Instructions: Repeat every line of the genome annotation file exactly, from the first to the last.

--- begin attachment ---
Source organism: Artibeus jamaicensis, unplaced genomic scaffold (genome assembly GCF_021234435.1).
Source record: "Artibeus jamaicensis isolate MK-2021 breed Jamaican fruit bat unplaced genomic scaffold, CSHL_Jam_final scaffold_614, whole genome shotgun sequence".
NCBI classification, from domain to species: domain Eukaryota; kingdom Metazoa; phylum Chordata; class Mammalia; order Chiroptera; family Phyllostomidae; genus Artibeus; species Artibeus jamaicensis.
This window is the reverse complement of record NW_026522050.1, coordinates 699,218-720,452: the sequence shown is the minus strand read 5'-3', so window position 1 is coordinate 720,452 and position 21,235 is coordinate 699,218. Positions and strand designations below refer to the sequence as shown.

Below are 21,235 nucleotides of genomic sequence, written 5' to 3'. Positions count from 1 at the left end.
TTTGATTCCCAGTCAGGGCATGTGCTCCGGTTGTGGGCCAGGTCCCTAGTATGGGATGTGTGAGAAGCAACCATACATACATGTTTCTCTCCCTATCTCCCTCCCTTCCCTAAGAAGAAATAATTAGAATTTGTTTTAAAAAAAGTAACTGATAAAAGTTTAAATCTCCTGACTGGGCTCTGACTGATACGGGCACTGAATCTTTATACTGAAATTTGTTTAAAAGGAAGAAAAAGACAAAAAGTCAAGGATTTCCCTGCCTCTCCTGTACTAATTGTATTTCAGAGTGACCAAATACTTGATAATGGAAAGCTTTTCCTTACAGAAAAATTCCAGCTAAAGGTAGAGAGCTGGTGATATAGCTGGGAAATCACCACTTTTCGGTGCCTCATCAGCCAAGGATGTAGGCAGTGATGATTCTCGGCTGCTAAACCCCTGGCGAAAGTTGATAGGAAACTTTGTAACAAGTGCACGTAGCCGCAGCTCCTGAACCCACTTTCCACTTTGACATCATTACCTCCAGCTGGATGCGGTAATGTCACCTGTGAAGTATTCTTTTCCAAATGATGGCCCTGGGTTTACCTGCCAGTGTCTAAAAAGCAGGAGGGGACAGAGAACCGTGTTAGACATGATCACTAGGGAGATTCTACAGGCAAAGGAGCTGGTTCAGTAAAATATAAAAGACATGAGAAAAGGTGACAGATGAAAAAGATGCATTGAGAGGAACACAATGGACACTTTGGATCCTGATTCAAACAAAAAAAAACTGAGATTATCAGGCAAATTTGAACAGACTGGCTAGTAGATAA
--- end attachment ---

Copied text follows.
Source organism: Artibeus jamaicensis, unplaced genomic scaffold (genome assembly GCF_021234435.1).
Source record: "Artibeus jamaicensis isolate MK-2021 breed Jamaican fruit bat unplaced genomic scaffold, CSHL_Jam_final scaffold_614, whole genome shotgun sequence".
NCBI classification, from domain to species: domain Eukaryota; kingdom Metazoa; phylum Chordata; class Mammalia; order Chiroptera; family Phyllostomidae; genus Artibeus; species Artibeus jamaicensis.
This window is the reverse complement of record NW_026522050.1, coordinates 699,218-720,452: the sequence shown is the minus strand read 5'-3', so window position 1 is coordinate 720,452 and position 21,235 is coordinate 699,218. Positions and strand designations below refer to the sequence as shown.

Below are 21,235 nucleotides of genomic sequence, written 5' to 3'. Positions count from 1 at the left end.
TTTGATTCCCAGTCAGGGCATGTGCTCCGGTTGTGGGCCAGGTCCCTAGTATGGGATGTGTGAGAAGCAACCATACATACATGTTTCTCTCCCTATCTCCCTCCCTTCCCTAAGAAGAAATAATTAGAATTTGTTTTAAAAAAAGTAACTGATAAAAGTTTAAATCTCCTGACTGGGCTCTGACTGATACGGGCACTGAATCTTTATACTGAAATTTGTTTAAAAGGAAGAAAAAGACAAAAAGTCAAGGATTTCCCTGCCTCTCCTGTACTAATTGTATTTCAGAGTGACCAAATACTTGATAATGGAAAGCTTTTCCTTACAGAAAAATTCCAGCTAAAGGTAGAGAGCTGGTGATATAGCTGGGAAATCACCACTTTTCGGTGCCTCATCAGCCAAGGATGTAGGCAGTGATGATTCTCGGCTGCTAAACCCCTGGCGAAAGTTGATAGGAAACTTTGTAACAAGTGCACGTAGCCGCAGCTCCTGAACCCACTTTCCACTTTGACATCATTACCTCCAGCTGGATGCGGTAATGTCACCTGTGAAGTATTCTTTTCCAAATGATGGCCCTGGGTTTACCTGCCAGTGTCTAAAAAGCAGGAGGGGACAGAGAACCGTGTTAGACATGATCACTAGGGAGATTCTACAGGCAAAGGAGCTGGTTCAGTAAAATATAAAAGACATGAGAAAAGGTGACAGATGAAAAAGATGCATTGAGAGGAACACAATGGACACTTTGGATCCTGATTCAAACAAAAAAAAACTGAGATTATCAGGCAAATTTGAACAGACTGGCTAGTAGATAA